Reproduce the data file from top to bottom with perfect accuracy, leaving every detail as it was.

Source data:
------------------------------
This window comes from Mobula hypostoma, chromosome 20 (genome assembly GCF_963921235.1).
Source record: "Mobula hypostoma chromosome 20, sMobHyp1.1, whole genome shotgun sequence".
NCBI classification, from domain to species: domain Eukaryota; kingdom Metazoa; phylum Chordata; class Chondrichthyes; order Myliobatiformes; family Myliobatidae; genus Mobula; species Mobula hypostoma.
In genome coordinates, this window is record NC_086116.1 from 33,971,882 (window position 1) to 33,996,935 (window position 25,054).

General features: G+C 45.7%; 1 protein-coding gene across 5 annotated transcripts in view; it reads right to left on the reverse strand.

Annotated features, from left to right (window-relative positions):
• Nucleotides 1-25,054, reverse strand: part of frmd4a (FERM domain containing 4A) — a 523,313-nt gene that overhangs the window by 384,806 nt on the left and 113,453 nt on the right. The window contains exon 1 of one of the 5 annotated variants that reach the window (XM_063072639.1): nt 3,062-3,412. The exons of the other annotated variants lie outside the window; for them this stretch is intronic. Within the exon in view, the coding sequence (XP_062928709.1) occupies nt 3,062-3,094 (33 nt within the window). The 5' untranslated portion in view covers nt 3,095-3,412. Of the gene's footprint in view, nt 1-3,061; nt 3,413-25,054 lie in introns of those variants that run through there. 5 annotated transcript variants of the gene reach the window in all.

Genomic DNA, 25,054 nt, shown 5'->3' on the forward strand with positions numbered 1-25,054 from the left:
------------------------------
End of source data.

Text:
This window comes from Mobula hypostoma, chromosome 20 (genome assembly GCF_963921235.1).
Source record: "Mobula hypostoma chromosome 20, sMobHyp1.1, whole genome shotgun sequence".
NCBI classification, from domain to species: domain Eukaryota; kingdom Metazoa; phylum Chordata; class Chondrichthyes; order Myliobatiformes; family Myliobatidae; genus Mobula; species Mobula hypostoma.
In genome coordinates, this window is record NC_086116.1 from 33,971,882 (window position 1) to 33,996,935 (window position 25,054).

General features: G+C 45.7%; 1 protein-coding gene across 5 annotated transcripts in view; it reads right to left on the reverse strand.

Annotated features, from left to right (window-relative positions):
• Nucleotides 1-25,054, reverse strand: part of frmd4a (FERM domain containing 4A) — a 523,313-nt gene that overhangs the window by 384,806 nt on the left and 113,453 nt on the right. The window contains exon 1 of one of the 5 annotated variants that reach the window (XM_063072639.1): nt 3,062-3,412. The exons of the other annotated variants lie outside the window; for them this stretch is intronic. Within the exon in view, the coding sequence (XP_062928709.1) occupies nt 3,062-3,094 (33 nt within the window). The 5' untranslated portion in view covers nt 3,095-3,412. Of the gene's footprint in view, nt 1-3,061; nt 3,413-25,054 lie in introns of those variants that run through there. 5 annotated transcript variants of the gene reach the window in all.

Genomic DNA, 25,054 nt, shown 5'->3' on the forward strand with positions numbered 1-25,054 from the left: